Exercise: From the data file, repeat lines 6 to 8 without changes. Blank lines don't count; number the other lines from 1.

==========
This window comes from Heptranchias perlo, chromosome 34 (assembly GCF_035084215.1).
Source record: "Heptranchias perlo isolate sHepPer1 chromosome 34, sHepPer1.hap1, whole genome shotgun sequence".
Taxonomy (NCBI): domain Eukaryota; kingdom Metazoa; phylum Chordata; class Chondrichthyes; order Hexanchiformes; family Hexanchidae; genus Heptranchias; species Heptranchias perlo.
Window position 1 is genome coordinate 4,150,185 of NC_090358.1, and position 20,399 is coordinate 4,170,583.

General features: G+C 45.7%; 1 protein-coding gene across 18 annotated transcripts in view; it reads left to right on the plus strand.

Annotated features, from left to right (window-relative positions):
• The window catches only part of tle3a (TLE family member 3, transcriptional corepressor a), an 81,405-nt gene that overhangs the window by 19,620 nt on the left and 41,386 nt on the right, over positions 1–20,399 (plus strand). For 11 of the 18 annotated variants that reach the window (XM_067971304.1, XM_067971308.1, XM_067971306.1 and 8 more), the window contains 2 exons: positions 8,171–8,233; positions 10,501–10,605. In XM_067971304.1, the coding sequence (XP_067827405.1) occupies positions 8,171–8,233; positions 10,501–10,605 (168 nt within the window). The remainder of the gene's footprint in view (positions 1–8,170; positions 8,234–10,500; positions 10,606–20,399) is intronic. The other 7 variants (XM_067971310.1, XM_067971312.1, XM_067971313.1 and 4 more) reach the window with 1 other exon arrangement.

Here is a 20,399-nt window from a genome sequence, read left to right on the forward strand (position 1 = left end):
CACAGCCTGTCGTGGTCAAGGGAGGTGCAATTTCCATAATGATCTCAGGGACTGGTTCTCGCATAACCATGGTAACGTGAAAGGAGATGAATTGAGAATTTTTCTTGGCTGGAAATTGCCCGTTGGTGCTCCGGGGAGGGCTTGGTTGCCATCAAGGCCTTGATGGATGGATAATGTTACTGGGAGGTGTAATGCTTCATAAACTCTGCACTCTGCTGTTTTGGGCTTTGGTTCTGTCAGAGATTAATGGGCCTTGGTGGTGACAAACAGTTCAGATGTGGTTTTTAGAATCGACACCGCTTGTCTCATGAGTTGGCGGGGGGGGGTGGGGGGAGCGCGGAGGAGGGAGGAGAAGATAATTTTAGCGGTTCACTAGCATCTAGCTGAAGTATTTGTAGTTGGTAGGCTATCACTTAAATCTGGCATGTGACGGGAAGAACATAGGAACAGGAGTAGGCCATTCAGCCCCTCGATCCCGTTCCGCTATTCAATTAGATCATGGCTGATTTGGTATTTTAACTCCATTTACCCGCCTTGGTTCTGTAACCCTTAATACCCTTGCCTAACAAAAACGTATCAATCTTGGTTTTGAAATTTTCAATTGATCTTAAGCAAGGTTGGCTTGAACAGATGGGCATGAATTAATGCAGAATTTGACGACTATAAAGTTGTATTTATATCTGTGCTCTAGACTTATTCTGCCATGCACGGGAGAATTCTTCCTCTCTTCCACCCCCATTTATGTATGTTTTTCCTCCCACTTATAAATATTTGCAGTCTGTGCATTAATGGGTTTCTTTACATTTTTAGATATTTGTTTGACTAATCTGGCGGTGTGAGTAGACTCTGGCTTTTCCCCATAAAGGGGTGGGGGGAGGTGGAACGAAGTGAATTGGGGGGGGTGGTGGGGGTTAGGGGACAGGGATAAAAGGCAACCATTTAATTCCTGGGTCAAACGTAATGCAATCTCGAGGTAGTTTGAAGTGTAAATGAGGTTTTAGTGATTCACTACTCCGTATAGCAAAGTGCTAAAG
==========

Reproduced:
Annotated features, from left to right (window-relative positions):
• The window catches only part of tle3a (TLE family member 3, transcriptional corepressor a), an 81,405-nt gene that overhangs the window by 19,620 nt on the left and 41,386 nt on the right, over positions 1–20,399 (plus strand). For 11 of the 18 annotated variants that reach the window (XM_067971304.1, XM_067971308.1, XM_067971306.1 and 8 more), the window contains 2 exons: positions 8,171–8,233; positions 10,501–10,605. In XM_067971304.1, the coding sequence (XP_067827405.1) occupies positions 8,171–8,233; positions 10,501–10,605 (168 nt within the window). The remainder of the gene's footprint in view (positions 1–8,170; positions 8,234–10,500; positions 10,606–20,399) is intronic. The other 7 variants (XM_067971310.1, XM_067971312.1, XM_067971313.1 and 4 more) reach the window with 1 other exon arrangement.

Here is a 20,399-nt window from a genome sequence, read left to right on the forward strand (position 1 = left end):